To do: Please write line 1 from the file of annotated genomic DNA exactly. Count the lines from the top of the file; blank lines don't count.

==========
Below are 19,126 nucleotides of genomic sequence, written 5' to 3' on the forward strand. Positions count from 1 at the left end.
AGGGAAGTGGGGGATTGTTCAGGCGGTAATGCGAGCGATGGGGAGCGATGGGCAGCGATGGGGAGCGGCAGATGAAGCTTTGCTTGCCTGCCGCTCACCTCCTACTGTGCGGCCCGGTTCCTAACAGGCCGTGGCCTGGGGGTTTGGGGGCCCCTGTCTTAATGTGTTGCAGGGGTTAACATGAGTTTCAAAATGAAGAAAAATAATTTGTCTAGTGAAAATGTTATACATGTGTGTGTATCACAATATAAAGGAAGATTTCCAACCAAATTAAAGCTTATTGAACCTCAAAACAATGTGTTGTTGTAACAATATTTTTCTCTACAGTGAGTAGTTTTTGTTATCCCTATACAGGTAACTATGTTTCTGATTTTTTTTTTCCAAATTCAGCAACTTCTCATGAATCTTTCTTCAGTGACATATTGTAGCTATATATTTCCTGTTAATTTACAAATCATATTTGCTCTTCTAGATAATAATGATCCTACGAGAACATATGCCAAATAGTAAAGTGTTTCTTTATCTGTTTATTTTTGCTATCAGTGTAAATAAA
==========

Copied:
Below are 19,126 nucleotides of genomic sequence, written 5' to 3' on the forward strand. Positions count from 1 at the left end.